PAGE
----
Your World This Week, Volume VII

Renewables Nairobi

Barack Obama at a solar power kiosk at the Power Africa Innovation Fair in Nairobi, Kenya last week. Source: Getty Images

President Obama Issues Strongest Clean Power Plan Ever By An American President

Healthcare? Check. Marriage Equality? Check. Cutting carbon pollution? Check. Now that the end is in sight, it seems that President Obama is finally becoming the man that so many voted for in 2008. Just this week, Barack Obama is announcing his clean power plan, which proposes a 32% cut in carbon emissions from power plants by 2030 on 2005 levels and which White House adviser Brian Deese deemed “the biggest step that any single president has made to curb the carbon pollution that is fueling climate change.”

While obviously criticized by a number of fossil-fuel dependent towns, states and politicians, Obama’s plan has a number of high-profiled backers, including Unilever, L’Oreal, Levi Strauss, L’Oreal, Staples, renewable energy company SunEdison and Trillium Asset Management, which which manages $2.2bn in assets, according to reports. Learn more about the deal and its implications at The Guardian.

The First GOP Presidential Debate Takes Place Thursday

2016 Gop Dark Horse Candidates

Featured: not even all of the GOP candidates. Source: Legal Insurrection

This week, the first of what will likely be many Republican presidential primary debates kicks off in Cleveland, Ohio. A whopping 17 Republicans have thrown their hat into the race, which while problematic for a number of reasons is especially so this Thursday, as only the top ten candidates in recent national polls will be able to participate in the first primetime debate hosted by FOX News.

In short–if GOP presidential hopefuls seem extra dramatic this week, it’s because they want that much-coveted national face time later this week. Learn more about what the hopefuls are doing in order to garner more appeal at CNN.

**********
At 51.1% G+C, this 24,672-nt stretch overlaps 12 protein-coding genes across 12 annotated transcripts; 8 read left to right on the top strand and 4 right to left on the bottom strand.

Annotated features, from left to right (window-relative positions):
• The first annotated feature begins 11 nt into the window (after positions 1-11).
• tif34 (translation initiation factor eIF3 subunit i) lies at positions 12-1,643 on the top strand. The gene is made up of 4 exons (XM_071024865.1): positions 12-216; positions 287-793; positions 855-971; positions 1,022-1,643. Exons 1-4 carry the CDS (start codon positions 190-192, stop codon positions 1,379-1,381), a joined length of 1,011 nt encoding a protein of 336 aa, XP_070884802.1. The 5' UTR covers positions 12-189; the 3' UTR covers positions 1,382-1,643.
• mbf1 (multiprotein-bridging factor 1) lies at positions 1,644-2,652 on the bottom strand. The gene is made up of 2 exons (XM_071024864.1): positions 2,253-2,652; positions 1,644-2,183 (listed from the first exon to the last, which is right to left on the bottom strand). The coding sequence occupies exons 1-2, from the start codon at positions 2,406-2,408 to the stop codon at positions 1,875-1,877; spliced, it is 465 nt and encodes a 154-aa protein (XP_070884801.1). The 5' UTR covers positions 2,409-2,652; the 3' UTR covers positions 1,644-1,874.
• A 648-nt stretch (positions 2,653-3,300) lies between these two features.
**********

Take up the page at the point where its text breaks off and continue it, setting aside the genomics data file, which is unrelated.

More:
“Spectacular” New Ebola Vaccine Could Very Well End The Current Epidemic

Ebola Sign Man Walking

A man walks past an Ebola awareness painting in Monrovia. Source: CNN

The worst Ebola epidemic in history may be about to end. A new vaccine may finally stop the devastation that has rocked West Africa over the past 18 or so months–and, furthermore, help prevent future outbreaks. With tests of the vaccine now complete, the results are in, and they have everyone extremely excited.

It’s rare for serious medical writing to come alive with sunny language and for medical writers and researchers to paint rosy pictures of test results that seem perfectly positive to laymen. However, the results for the new Ebola vaccine are being described as “spectacular.” And deservedly so: of the 7,600 people given the vaccine, not a single one has contracted the disease.

While this bodes well for the current Ebola epidemic, many are claiming that the vaccine could have come even sooner, and that the international infrastructure and bureaucracy for developing and administering vaccines is to blame. For the full perspective, visit The Guardian.

John Kuroski
John Kuroski is the Assistant Editor of All That Is Interesting.
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